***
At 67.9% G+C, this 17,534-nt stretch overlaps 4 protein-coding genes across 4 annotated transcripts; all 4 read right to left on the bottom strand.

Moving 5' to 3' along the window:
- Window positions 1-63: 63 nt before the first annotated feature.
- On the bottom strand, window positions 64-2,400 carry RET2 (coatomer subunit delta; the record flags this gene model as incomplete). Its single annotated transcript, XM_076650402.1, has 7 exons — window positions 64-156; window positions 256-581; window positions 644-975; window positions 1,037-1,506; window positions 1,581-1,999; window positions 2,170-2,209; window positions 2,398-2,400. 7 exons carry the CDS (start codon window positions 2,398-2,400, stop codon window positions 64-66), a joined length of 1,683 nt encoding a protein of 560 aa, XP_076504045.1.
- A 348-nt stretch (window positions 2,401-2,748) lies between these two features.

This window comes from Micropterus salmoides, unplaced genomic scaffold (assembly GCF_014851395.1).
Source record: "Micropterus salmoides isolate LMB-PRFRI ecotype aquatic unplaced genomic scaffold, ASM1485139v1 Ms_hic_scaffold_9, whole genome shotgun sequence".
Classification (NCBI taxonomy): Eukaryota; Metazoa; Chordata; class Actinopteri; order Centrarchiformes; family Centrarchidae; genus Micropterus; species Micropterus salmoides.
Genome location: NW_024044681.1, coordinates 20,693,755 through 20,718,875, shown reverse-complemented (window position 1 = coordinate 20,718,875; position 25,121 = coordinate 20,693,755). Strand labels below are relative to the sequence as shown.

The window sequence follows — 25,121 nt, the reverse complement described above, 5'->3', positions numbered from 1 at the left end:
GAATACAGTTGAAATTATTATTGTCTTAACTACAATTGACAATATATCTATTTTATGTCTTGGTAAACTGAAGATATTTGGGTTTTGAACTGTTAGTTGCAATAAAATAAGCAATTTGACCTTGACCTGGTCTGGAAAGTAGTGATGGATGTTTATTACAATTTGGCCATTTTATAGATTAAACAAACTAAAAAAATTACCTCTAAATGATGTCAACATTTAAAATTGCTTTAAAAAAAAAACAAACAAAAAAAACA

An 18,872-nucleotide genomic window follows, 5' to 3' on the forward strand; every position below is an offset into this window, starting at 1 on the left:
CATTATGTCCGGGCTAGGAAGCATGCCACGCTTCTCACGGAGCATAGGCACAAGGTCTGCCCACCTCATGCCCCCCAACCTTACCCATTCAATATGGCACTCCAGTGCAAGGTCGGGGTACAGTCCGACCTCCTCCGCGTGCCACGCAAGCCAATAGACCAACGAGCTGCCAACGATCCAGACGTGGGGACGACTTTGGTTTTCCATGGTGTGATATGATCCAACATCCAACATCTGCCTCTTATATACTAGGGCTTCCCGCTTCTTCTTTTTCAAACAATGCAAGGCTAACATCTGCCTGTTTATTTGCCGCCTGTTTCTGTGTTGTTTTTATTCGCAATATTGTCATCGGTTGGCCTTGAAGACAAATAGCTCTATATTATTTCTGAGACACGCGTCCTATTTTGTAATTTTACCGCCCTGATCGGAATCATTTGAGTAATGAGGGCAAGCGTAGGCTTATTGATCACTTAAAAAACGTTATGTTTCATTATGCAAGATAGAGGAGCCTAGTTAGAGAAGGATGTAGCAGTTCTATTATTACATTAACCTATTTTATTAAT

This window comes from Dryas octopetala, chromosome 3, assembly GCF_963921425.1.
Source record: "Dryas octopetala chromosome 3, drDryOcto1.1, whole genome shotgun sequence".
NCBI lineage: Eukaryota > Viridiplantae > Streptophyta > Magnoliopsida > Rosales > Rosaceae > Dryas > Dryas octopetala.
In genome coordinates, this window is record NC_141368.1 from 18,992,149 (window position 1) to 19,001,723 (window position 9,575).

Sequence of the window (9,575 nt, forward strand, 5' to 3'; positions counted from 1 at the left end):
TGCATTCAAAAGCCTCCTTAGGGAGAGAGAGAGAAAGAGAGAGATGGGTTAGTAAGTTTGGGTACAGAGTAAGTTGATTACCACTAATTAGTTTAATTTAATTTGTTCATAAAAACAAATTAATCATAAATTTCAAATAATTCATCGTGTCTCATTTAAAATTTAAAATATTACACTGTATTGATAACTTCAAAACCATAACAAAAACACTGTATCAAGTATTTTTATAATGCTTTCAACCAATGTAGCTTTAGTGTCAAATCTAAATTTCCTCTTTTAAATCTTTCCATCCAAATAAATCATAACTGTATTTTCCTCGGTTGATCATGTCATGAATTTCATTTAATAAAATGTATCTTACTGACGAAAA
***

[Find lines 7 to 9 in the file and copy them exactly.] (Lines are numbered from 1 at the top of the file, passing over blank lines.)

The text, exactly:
Source record: "Micropterus salmoides isolate LMB-PRFRI ecotype aquatic unplaced genomic scaffold, ASM1485139v1 Ms_hic_scaffold_9, whole genome shotgun sequence".
Classification (NCBI taxonomy): Eukaryota; Metazoa; Chordata; class Actinopteri; order Centrarchiformes; family Centrarchidae; genus Micropterus; species Micropterus salmoides.
Genome location: NW_024044681.1, coordinates 20,693,755 through 20,718,875, shown reverse-complemented (window position 1 = coordinate 20,718,875; position 25,121 = coordinate 20,693,755). Strand labels below are relative to the sequence as shown.